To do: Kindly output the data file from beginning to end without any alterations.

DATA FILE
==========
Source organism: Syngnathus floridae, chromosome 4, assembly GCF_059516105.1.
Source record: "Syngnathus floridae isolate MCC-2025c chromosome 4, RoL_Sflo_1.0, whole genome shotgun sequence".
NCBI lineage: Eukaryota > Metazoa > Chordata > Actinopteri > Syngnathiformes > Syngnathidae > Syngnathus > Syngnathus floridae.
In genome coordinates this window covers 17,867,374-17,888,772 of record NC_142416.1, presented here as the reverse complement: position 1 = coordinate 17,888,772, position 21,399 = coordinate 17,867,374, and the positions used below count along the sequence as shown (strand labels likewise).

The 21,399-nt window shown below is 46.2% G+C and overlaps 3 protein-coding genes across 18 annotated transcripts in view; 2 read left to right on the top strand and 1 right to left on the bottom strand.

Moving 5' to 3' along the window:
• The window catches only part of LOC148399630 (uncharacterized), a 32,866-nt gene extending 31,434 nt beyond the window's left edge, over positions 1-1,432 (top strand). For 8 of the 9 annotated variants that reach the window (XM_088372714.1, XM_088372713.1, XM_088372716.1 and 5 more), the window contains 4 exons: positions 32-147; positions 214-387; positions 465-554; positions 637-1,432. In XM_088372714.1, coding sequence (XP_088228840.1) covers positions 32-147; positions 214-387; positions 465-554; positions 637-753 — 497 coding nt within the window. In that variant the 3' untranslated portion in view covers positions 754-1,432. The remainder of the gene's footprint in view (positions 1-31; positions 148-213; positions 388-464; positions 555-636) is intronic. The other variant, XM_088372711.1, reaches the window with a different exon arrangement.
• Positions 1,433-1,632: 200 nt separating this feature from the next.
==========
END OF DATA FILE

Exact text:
Source organism: Syngnathus floridae, chromosome 4, assembly GCF_059516105.1.
Source record: "Syngnathus floridae isolate MCC-2025c chromosome 4, RoL_Sflo_1.0, whole genome shotgun sequence".
NCBI lineage: Eukaryota > Metazoa > Chordata > Actinopteri > Syngnathiformes > Syngnathidae > Syngnathus > Syngnathus floridae.
In genome coordinates this window covers 17,867,374-17,888,772 of record NC_142416.1, presented here as the reverse complement: position 1 = coordinate 17,888,772, position 21,399 = coordinate 17,867,374, and the positions used below count along the sequence as shown (strand labels likewise).

The 21,399-nt window shown below is 46.2% G+C and overlaps 3 protein-coding genes across 18 annotated transcripts in view; 2 read left to right on the top strand and 1 right to left on the bottom strand.

Moving 5' to 3' along the window:
• The window catches only part of LOC148399630 (uncharacterized), a 32,866-nt gene extending 31,434 nt beyond the window's left edge, over positions 1-1,432 (top strand). For 8 of the 9 annotated variants that reach the window (XM_088372714.1, XM_088372713.1, XM_088372716.1 and 5 more), the window contains 4 exons: positions 32-147; positions 214-387; positions 465-554; positions 637-1,432. In XM_088372714.1, coding sequence (XP_088228840.1) covers positions 32-147; positions 214-387; positions 465-554; positions 637-753 — 497 coding nt within the window. In that variant the 3' untranslated portion in view covers positions 754-1,432. The remainder of the gene's footprint in view (positions 1-31; positions 148-213; positions 388-464; positions 555-636) is intronic. The other variant, XM_088372711.1, reaches the window with a different exon arrangement.
• Positions 1,433-1,632: 200 nt separating this feature from the next.